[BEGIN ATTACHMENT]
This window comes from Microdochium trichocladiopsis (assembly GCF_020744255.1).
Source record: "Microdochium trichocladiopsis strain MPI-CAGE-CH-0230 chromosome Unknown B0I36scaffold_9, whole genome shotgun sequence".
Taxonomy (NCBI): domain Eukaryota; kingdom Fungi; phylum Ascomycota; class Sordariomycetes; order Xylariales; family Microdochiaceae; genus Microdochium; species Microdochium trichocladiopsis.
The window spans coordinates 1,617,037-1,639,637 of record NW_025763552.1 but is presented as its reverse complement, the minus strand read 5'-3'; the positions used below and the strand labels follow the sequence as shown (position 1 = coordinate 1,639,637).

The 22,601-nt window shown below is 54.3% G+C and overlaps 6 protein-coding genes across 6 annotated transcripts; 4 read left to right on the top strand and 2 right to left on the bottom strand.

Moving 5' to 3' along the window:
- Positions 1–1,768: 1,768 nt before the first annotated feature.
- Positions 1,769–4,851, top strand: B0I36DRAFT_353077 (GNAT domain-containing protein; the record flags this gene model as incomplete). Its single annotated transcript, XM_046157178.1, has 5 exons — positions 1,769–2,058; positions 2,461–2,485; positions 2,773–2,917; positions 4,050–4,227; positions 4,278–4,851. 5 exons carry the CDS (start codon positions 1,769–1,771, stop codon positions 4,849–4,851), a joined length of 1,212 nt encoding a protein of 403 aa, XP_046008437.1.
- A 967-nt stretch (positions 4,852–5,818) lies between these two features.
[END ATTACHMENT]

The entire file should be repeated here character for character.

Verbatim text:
This window comes from Microdochium trichocladiopsis (assembly GCF_020744255.1).
Source record: "Microdochium trichocladiopsis strain MPI-CAGE-CH-0230 chromosome Unknown B0I36scaffold_9, whole genome shotgun sequence".
Taxonomy (NCBI): domain Eukaryota; kingdom Fungi; phylum Ascomycota; class Sordariomycetes; order Xylariales; family Microdochiaceae; genus Microdochium; species Microdochium trichocladiopsis.
The window spans coordinates 1,617,037-1,639,637 of record NW_025763552.1 but is presented as its reverse complement, the minus strand read 5'-3'; the positions used below and the strand labels follow the sequence as shown (position 1 = coordinate 1,639,637).

The 22,601-nt window shown below is 54.3% G+C and overlaps 6 protein-coding genes across 6 annotated transcripts; 4 read left to right on the top strand and 2 right to left on the bottom strand.

Moving 5' to 3' along the window:
- Positions 1–1,768: 1,768 nt before the first annotated feature.
- Positions 1,769–4,851, top strand: B0I36DRAFT_353077 (GNAT domain-containing protein; the record flags this gene model as incomplete). Its single annotated transcript, XM_046157178.1, has 5 exons — positions 1,769–2,058; positions 2,461–2,485; positions 2,773–2,917; positions 4,050–4,227; positions 4,278–4,851. 5 exons carry the CDS (start codon positions 1,769–1,771, stop codon positions 4,849–4,851), a joined length of 1,212 nt encoding a protein of 403 aa, XP_046008437.1.
- A 967-nt stretch (positions 4,852–5,818) lies between these two features.